Program History

The Green Initiative Fund was created via a student fee referendum on the ballot during UC Berkeley’s 2007 ASUC elections. By voting yes on the referendum, UC Berkeley’s students created TGIF’s $5 per semester student fee and created the charter by which TGIF operates.

The 2007-08 academic year was the first year of operation for TGIF. The first TGIF Committee was appointed and met throughout the year to execute all aspects of TGIF. Much of the success of the Committee was visible in the establishment of the infrastructure and processes of TGIF, which included the TGIF Bylaws. The ASUC Auxiliary agreed to house TGIF within its department, providing a home base for the financial administration and organizational knowledge of TGIF.

The 2008-2009 Committee continued to build upon the work of the previous Committee. Nicole Leung was hired as the first TGIF Coordinator and began work during the fall semester to raise awareness about TGIF and support the efforts of the Committee and the 2008 grantees. Of the 2008 grant awaredees, five projects were completed by June 30th, 2009 and four were still in progress. These projects generated increased education of campus sustainability as well as reduced the amount of resources consumed by the university. For instance, the I Heart Tapwater Campaign combined outreach activities such as tabling with water bottle give-aways and efforts to promote infrastructure projects like installations of bottle refill stations in campus buildings.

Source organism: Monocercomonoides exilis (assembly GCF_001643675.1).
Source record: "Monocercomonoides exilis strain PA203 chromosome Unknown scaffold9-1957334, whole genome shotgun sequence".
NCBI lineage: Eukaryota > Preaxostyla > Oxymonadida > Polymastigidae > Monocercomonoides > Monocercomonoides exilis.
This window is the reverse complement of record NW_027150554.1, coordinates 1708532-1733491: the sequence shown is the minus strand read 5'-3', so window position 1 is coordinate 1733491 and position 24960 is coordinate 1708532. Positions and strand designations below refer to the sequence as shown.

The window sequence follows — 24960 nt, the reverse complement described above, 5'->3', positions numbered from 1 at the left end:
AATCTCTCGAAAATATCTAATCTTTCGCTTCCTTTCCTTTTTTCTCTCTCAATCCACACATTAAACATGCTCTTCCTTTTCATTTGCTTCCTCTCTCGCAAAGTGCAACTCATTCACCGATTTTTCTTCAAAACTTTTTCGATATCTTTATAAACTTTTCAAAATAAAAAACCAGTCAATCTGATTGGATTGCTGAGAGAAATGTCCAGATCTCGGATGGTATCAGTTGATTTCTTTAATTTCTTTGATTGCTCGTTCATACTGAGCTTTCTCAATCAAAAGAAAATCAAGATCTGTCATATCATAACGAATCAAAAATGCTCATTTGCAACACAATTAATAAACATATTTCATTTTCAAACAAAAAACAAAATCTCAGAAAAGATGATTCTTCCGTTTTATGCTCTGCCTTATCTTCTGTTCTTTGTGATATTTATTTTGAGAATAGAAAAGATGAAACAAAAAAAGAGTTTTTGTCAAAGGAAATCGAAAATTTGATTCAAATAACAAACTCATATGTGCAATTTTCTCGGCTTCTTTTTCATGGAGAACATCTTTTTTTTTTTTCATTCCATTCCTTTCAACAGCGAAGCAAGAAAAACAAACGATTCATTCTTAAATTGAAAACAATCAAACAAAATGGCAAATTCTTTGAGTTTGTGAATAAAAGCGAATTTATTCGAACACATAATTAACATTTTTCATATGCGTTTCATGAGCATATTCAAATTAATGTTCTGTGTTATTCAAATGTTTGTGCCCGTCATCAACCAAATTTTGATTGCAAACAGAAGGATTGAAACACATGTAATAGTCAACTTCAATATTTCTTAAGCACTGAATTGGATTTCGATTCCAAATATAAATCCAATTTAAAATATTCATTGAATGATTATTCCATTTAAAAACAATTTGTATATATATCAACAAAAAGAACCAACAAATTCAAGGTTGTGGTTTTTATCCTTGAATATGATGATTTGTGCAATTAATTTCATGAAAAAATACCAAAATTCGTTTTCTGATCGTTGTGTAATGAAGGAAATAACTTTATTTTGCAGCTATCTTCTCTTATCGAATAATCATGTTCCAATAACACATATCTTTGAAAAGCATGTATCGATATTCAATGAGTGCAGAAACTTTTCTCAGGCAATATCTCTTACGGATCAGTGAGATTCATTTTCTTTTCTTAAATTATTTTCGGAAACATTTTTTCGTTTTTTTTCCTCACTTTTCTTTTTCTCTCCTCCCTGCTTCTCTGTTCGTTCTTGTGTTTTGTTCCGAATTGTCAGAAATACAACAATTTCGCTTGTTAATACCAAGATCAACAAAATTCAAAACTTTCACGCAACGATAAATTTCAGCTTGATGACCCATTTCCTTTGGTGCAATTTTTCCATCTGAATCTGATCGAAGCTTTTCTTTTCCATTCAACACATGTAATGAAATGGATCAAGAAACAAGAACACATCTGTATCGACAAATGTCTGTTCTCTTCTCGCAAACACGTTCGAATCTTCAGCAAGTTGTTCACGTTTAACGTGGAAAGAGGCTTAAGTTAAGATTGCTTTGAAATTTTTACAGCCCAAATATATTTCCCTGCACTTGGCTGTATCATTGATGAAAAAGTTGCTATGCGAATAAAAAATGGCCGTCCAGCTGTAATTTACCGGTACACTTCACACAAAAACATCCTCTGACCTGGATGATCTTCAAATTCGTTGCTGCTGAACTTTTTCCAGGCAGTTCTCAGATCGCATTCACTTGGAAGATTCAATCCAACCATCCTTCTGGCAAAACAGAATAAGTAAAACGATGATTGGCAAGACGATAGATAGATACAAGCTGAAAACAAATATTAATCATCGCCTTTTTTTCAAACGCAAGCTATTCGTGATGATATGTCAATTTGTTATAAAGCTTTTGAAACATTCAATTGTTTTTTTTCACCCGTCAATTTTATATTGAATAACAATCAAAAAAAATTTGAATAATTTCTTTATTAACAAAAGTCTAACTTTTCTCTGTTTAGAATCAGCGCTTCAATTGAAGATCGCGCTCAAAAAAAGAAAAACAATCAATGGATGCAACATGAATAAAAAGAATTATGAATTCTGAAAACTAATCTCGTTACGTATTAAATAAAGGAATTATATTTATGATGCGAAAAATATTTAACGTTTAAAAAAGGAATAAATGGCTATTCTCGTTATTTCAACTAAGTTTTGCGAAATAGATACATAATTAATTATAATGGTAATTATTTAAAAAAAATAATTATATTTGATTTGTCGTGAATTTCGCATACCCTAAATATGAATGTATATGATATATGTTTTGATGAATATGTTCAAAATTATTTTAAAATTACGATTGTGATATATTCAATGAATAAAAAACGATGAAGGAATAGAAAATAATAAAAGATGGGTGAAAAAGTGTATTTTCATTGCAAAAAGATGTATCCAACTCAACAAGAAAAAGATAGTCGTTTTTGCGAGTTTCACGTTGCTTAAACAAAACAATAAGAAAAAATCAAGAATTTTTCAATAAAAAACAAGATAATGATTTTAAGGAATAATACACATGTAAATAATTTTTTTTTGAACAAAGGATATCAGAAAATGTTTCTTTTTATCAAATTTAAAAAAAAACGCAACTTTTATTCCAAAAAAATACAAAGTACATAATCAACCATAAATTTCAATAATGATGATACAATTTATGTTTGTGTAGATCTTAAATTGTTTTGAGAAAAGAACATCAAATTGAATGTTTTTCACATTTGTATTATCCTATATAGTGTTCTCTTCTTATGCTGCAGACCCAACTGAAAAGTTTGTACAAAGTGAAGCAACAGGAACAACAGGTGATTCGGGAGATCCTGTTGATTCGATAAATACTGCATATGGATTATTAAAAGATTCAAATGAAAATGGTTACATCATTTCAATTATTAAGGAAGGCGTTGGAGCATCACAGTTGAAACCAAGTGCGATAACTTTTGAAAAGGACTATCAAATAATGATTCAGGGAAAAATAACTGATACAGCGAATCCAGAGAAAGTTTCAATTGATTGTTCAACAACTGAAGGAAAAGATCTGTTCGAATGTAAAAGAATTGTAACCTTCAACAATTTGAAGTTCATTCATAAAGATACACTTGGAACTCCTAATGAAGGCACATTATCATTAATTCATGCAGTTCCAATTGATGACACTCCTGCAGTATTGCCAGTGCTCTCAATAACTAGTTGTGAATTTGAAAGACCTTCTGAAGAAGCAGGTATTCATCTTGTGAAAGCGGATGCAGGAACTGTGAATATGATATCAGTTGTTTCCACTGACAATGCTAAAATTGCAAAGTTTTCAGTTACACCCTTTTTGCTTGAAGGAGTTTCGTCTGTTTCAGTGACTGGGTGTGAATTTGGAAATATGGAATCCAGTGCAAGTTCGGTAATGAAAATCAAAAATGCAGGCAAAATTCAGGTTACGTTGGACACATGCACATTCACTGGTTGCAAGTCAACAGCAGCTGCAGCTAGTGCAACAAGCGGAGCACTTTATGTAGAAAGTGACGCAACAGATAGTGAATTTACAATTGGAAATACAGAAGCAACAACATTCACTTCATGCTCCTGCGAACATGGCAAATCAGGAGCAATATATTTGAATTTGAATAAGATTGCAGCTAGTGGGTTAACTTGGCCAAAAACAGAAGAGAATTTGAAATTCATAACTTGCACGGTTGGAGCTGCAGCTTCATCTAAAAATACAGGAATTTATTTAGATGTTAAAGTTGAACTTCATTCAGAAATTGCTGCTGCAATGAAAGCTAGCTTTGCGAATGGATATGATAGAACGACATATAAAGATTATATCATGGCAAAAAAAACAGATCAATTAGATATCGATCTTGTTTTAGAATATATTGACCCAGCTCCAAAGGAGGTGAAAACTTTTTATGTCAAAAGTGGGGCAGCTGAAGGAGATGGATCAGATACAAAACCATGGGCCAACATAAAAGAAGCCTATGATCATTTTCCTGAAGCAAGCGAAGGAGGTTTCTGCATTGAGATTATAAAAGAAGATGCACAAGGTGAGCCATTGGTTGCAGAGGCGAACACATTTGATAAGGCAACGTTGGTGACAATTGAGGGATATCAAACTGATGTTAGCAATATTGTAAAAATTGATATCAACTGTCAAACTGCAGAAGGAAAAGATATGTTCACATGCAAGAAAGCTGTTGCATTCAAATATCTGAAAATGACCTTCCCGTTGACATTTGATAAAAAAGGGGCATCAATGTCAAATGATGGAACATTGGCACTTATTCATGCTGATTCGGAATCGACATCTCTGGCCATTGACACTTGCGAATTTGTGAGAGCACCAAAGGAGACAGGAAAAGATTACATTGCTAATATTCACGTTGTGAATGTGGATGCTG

For the 2009-2010 grant cycle, TGIF switched to using an abstract system whereby projects submitted a two-page abstract and received approval by the TGIF Committee before submitting a full application. The abstract system allows the Committee to interact earlier in the application process with the projects and provide feedback prior to the projects’ final submissions.

Katherine Walsh was hired as the new TGIF Coordinator and began on September 7th. The 2010-2011 academic year was also the first of two increases in the TGIF fee, from $5.00/student/semester to $5.50/student/semester, as was approved in the 2007 referendum. After completing three years of grant funding, TGIF expanded its publicity and outreach efforts during 2010-2011, such as attending and presenting at various conferences, events, and meetings, launching a new website via Joomla, a blog, and a Facebook page, hosting grant writing trainings, and publishing various newsletters and articles. TGIF also assisted fellow colleges and universities with the establishment and improvement of their own student-fee based green funds by providing consultation on best practices and lessons learned.